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Consensus paper of the WFSBP Task Force on Biological Markers of Dementia: the role of CSF and blood analysis in the early and differential diagnosis of dementia.

Review article
Authors J Wiltfang
P Lewczuk
P Riederer
E Grünblatt
C Hock
P Scheltens
H Hampel
H Vanderstichele
K Iqbal
D Galasko
L Lannfelt
M Otto
H Esselmann
A W Henkel
J Kornhuber
Kaj Blennow
Published in The world journal of biological psychiatry : the official journal of the World Federation of Societies of Biological Psychiatry
Volume 6
Issue 2
Pages 69-84
ISSN 1562-2975
Publication year 2005
Published at Institute of Clinical Neurosciences, Section of Experimental Neuroscience
Pages 69-84
Language en
Keywords Aged, Alzheimer Disease, blood, cerebrospinal fluid, genetics, Amyloid beta-Protein Precursor, cerebrospinal fluid, Apolipoproteins E, genetics, Biological Markers, blood, cerebrospinal fluid, Consensus, Diagnosis, Differential, Genotype, Humans, Immunoblotting, Microtubule-Associated Proteins, metabolism, Neurons, metabolism, Phosphorylation, Spectrometry, Mass, Matrix-Assisted Laser Desorption-Ionization, Time Factors, tau Proteins, cerebrospinal fluid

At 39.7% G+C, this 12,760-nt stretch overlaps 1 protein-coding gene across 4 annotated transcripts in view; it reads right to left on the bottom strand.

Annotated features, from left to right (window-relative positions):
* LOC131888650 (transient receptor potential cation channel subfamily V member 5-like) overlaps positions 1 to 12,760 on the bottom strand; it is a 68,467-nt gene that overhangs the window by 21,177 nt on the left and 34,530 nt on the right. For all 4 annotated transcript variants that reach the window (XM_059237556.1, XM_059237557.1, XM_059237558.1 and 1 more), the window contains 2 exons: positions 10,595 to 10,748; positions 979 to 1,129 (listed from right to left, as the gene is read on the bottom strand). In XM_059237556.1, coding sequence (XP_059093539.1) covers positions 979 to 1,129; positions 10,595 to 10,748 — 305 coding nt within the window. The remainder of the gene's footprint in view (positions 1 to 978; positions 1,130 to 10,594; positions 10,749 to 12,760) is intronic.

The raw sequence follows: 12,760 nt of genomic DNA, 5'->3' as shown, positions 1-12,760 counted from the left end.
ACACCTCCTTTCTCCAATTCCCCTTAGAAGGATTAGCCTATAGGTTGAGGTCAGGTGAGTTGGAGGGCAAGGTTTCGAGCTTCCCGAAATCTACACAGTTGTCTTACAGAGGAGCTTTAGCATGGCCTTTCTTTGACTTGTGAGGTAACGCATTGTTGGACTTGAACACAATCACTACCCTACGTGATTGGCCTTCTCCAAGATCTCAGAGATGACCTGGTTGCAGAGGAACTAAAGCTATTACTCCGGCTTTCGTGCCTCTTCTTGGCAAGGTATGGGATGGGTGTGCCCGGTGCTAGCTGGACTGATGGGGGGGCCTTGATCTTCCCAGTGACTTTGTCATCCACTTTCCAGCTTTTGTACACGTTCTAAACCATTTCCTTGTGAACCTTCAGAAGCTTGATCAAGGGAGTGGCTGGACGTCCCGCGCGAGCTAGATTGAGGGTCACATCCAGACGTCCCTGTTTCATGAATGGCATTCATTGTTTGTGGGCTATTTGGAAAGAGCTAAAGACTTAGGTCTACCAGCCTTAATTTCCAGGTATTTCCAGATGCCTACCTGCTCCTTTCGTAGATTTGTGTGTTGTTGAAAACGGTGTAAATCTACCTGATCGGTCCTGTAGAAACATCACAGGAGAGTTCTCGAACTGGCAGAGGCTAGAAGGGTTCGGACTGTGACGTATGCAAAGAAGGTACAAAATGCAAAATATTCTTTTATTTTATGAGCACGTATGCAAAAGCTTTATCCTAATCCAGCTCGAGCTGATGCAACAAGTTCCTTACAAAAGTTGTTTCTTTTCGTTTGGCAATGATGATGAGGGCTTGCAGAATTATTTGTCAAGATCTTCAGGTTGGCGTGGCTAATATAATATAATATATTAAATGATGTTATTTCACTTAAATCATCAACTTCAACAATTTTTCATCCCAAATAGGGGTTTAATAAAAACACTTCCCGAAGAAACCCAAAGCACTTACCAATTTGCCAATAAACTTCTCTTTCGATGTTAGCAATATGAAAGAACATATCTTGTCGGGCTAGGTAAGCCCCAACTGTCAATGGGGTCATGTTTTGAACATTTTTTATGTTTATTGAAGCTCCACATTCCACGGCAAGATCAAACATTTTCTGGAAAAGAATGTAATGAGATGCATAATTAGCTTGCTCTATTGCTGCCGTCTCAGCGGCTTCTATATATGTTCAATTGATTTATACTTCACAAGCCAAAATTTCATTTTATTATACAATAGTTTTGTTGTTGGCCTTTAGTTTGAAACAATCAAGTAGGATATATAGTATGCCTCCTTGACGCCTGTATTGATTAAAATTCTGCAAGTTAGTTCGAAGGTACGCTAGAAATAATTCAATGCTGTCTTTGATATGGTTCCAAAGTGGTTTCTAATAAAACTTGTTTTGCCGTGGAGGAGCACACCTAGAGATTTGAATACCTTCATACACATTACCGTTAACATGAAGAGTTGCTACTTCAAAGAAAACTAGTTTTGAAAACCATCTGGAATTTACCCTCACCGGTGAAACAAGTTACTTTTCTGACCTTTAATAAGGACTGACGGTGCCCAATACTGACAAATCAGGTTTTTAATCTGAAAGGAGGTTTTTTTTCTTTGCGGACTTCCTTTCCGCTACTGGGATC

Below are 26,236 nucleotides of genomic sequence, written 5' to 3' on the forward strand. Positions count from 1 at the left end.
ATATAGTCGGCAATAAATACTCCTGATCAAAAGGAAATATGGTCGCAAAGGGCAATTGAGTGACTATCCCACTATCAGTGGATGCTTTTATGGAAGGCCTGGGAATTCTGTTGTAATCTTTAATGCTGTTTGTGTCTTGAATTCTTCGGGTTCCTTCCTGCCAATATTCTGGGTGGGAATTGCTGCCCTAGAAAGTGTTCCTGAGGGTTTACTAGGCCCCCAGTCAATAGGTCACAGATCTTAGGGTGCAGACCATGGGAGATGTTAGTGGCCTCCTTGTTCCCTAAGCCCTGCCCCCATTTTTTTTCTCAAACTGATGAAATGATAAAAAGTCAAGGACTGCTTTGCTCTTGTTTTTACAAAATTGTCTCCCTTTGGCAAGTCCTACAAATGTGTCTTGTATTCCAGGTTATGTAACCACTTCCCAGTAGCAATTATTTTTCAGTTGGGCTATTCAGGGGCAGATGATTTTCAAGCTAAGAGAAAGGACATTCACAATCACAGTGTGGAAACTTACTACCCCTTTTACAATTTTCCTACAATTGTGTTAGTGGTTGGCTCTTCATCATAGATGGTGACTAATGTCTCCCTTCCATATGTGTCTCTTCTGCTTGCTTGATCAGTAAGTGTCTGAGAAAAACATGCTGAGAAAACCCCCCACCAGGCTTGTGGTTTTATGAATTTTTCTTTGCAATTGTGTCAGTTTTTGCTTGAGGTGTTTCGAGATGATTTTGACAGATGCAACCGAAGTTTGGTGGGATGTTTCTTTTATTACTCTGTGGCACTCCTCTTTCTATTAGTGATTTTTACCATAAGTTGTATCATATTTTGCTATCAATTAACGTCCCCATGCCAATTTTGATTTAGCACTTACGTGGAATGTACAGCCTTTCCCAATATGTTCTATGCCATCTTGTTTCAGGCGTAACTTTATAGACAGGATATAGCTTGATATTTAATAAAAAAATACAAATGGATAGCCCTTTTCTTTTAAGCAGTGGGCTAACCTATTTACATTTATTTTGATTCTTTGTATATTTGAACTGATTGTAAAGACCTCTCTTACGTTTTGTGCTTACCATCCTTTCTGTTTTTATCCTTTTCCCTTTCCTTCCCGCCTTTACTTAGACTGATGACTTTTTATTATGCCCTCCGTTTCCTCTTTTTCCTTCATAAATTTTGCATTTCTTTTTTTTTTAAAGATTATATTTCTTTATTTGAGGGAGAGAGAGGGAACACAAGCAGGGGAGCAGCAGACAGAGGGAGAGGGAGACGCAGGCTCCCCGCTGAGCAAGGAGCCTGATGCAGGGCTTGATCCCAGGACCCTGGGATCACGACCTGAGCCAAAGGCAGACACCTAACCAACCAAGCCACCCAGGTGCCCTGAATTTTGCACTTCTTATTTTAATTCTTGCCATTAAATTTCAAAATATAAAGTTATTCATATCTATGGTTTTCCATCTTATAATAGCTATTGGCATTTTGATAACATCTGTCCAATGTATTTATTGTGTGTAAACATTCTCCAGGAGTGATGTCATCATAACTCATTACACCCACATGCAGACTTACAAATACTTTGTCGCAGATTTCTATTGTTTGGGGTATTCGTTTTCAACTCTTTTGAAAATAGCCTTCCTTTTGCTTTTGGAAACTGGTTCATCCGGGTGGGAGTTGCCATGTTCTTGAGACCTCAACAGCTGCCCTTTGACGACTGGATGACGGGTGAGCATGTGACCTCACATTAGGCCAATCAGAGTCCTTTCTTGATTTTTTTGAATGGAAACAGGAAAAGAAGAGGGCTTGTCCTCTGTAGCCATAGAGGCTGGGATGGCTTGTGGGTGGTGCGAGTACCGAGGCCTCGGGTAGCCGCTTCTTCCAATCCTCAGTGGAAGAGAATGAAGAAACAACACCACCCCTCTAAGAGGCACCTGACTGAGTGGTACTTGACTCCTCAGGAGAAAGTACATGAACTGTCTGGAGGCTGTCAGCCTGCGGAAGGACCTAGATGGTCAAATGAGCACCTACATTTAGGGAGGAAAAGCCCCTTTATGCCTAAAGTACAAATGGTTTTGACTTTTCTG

Subject categories Medical and Health Sciences


Aging of population, and increasing life expectancy result in an increasing number of patients with dementia. This symptom can be a part of a completely curable disease of the central nervous system (e.g, neuroinflammation), or a disease currently considered irreversible (e.g, Alzheimer's disease, AD). In the latter case, several potentially successful treatment approaches are being tested now, demanding reasonable standards of pre-mortem diagnosis. Cerebrospinal fluid and serum analysis (CSF/serum analysis), whereas routinely performed in neuroinflammatory diseases, still requires standardization to be used as an aid to the clinically based diagnosis of AD. Several AD-related CSF parameters (total tau, phosphorylated forms of tau, Abeta peptides, ApoE genotype, p97, etc.) tested separately or in a combination provide sensitivity and specificity in the range of 85%, the figure commonly expected from a good diagnostic tool. In this review, recently published reports regarding progress in neurochemical pre-mortem diagnosis of dementias are discussed with a focus on an early and differential diagnosis of AD. Novel perspectives offered by recently introduced technologies, e.g, fluorescence correlation spectroscopy (FCS) and surface enhanced laser desorption/ionization time-of-flight mass spectrometry (SELDI-TOF MS) are briefly discussed.

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